Federal laws in the United States, like the Rehabilitation Act, FCC, and CVAA, require religious broadcasters to caption their video.

Under Section 504 of the Rehabilitation Act, religious broadcasters are required to make their content accessible if they receive financial assistance from the federal government. Financial assistance includes both monetary funds and non-monetary funds like donation items, services, or free or discounted use of government space or property.

Under the FCC, any content that is broadcasted on television must be captioned – whether recorded or live content. If that content is then published online, then the religious institution is also required to provide captions.

State laws may also affect religious broadcasters, so it’s important to familiarize yourself with your state’s requirements.


Helpful resources for religious broadcasters:


Private companies

This applies to for-profit or non-profit organization that is privately owned and produces video for internal or for external use.

Examples: company training videos, recruitment videos, promotional videos, etc.

The ADA requires private companies to caption their content. This includes public-facing videos, training videos, video tutorials, and video used for internal communications.

In 2014, FedEx was sued by the U.S. Equal Employment Opportunity Commision (EEOC) for violating the ADA by failing to caption their company training videos.

Company training videos must be accessible as required under the Americans with Disabilities Act Title I and Title II. Title I of the ADA prohibits employers and government agencies from discriminating against qualified individuals on the basis of a disability. Title II mandates that public entities cannot refuse to accommodate people with disabilities and must provide the necessary aids for such individuals to have equal access.
 


Helpful resources for private companies:


Other: None of the above When deciding which web accessibility laws apply to you, ask yourself the following questions:  Are you a public or private company?  If you are a public or private company you may have to comply with the ADA depending on the type of content you produce.  Do you receive federal funding?  If you receive federal funding then you must comply with Section 504 of the Rehabilitation Act.  Are you funded by the state or local government?  States with "mini 508s" required web content to be WCAG 2.0 Level A and Level AA compliant.  Do you produce online video?  Unless you produce anything previously published on television, you are not required to caption.  Do you produce or use training videos?  Training videos are required to be accessible under the ADA.  Do you produce online video that previously aired on television?  Online video that previously aired on television must be captioned as required by the CVAA.  Do you produce video clips or mashups from full-length programs that previously aired on television?  Clips and mashups from full-length programs that previously aired on television must be captioned as required by the CVAA.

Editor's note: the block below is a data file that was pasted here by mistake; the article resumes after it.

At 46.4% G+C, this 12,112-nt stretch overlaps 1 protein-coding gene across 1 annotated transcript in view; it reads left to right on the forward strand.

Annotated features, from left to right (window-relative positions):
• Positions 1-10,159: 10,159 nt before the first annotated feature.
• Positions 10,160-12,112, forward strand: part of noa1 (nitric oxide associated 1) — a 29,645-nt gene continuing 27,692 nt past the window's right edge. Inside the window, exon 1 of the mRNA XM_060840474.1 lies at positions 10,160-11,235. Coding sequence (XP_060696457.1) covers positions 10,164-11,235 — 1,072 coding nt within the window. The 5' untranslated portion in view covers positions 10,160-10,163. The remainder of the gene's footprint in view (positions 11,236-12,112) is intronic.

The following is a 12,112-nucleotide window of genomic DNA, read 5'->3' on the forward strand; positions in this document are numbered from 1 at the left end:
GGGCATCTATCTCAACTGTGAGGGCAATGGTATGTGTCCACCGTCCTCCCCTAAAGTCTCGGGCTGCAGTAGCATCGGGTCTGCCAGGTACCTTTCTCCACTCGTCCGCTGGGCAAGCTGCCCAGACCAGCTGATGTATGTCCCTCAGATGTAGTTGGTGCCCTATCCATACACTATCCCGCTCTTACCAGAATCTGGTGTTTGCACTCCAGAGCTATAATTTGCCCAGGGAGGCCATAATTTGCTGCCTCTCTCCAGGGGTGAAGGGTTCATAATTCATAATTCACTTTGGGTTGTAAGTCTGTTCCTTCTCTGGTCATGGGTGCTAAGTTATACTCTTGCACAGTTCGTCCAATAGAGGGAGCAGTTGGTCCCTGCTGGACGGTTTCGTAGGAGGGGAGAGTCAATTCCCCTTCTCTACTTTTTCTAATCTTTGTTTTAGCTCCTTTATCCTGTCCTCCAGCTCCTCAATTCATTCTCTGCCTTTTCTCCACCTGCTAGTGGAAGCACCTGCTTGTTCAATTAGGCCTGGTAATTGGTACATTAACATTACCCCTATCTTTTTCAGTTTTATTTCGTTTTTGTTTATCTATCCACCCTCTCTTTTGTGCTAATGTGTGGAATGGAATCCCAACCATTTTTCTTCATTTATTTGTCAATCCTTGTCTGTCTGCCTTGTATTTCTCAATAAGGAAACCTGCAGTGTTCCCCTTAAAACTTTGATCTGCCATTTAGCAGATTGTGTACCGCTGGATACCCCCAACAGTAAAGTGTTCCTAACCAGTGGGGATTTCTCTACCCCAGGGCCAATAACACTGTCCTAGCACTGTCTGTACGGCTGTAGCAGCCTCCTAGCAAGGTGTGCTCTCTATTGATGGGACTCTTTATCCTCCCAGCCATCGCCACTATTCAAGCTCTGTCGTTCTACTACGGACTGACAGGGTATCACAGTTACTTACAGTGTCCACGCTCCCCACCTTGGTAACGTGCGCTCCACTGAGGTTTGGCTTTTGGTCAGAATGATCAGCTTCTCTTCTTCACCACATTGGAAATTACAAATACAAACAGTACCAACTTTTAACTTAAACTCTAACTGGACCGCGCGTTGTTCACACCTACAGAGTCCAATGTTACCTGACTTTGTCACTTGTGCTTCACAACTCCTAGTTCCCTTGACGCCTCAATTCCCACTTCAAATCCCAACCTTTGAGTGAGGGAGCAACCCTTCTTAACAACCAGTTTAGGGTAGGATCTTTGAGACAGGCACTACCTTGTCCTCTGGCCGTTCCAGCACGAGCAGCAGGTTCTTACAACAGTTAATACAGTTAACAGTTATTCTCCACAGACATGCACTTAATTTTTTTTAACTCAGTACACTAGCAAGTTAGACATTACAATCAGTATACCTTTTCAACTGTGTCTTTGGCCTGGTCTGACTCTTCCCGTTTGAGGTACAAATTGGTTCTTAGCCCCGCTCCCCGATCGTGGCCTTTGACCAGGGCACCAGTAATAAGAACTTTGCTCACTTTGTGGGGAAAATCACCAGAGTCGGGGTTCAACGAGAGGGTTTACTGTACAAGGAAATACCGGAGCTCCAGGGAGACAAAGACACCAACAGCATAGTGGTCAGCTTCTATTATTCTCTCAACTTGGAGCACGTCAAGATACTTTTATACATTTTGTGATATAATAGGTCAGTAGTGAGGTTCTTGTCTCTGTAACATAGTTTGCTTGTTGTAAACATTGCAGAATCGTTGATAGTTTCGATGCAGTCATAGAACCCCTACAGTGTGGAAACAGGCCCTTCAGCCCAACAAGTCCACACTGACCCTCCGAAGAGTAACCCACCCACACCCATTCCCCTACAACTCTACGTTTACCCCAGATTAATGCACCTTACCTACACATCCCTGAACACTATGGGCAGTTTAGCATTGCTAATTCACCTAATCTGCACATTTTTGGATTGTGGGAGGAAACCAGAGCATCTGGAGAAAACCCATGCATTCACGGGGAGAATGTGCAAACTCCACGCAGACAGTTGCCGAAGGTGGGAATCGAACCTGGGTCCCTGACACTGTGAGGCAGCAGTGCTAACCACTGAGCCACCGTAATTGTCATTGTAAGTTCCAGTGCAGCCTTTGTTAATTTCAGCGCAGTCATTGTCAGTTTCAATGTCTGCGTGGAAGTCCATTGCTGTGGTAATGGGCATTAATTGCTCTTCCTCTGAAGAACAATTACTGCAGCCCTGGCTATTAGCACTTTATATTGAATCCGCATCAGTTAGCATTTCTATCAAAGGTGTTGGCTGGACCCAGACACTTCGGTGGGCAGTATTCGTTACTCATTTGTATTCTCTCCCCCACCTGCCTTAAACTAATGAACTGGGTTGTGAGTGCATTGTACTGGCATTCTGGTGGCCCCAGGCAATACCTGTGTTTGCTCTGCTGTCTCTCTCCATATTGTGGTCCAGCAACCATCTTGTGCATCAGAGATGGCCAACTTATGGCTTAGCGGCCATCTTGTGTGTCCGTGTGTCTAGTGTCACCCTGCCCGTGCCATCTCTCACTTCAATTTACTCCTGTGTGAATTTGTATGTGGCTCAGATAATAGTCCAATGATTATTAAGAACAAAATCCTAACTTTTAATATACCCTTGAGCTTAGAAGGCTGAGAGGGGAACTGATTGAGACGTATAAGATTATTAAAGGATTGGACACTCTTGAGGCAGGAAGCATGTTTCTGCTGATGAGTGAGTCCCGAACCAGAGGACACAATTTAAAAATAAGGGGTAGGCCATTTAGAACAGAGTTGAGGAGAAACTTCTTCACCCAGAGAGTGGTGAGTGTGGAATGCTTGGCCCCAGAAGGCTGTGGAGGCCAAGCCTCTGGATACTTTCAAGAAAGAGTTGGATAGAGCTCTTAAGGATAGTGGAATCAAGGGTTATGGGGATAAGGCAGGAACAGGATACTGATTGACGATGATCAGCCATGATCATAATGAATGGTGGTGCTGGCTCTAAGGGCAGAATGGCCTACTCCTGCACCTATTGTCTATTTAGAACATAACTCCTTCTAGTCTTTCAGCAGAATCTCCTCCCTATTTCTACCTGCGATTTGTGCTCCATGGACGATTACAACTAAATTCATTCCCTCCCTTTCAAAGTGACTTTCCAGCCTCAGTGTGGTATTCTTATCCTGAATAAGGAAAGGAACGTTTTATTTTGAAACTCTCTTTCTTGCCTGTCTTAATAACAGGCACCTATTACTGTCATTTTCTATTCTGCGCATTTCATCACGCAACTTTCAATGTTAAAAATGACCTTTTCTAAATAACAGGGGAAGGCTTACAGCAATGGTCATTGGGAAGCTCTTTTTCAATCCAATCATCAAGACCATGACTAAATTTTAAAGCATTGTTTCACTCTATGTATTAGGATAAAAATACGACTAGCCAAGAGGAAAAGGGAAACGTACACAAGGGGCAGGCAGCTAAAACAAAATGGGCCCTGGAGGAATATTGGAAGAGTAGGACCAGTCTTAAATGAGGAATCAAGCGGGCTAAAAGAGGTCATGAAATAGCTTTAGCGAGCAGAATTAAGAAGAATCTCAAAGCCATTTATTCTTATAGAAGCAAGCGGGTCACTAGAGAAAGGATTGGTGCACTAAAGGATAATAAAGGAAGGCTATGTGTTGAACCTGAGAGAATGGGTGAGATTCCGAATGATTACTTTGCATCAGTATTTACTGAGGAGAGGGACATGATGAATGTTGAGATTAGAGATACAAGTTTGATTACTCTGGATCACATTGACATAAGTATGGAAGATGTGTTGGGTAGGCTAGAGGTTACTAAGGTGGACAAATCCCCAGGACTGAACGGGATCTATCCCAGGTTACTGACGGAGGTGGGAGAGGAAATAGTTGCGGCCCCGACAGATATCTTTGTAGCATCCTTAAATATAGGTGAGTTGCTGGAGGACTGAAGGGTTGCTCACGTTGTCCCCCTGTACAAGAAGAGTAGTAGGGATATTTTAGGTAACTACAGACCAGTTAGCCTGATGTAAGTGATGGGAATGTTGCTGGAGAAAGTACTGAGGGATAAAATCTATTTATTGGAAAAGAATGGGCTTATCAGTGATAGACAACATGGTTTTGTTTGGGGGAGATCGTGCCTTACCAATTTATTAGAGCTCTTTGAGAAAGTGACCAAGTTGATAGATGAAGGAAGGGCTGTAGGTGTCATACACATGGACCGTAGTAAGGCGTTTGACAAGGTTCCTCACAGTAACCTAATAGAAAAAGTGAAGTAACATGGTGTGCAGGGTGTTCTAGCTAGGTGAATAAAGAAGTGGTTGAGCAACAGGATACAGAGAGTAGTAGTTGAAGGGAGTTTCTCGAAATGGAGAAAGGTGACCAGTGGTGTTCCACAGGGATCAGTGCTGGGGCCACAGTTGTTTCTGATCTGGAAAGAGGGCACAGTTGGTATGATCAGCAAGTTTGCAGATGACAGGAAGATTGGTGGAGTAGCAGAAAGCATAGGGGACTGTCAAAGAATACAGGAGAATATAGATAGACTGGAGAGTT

If no laws apply, should you still caption?

It’s always best practice to make your content accessible. Many people who do not have a disability actually benefit from web accessibility features like captions.

Captions have been proven to improve brand recall, verbal memory, and behavioral intent.

Captions also give your viewers the flexibility to view your videos when they don’t have headphones or can’t turn the volume up.

Most importantly though, captions make your content accessible.

You never know who is watching your videos. As a result, it’s best practice to always make your videos accessible for everyone.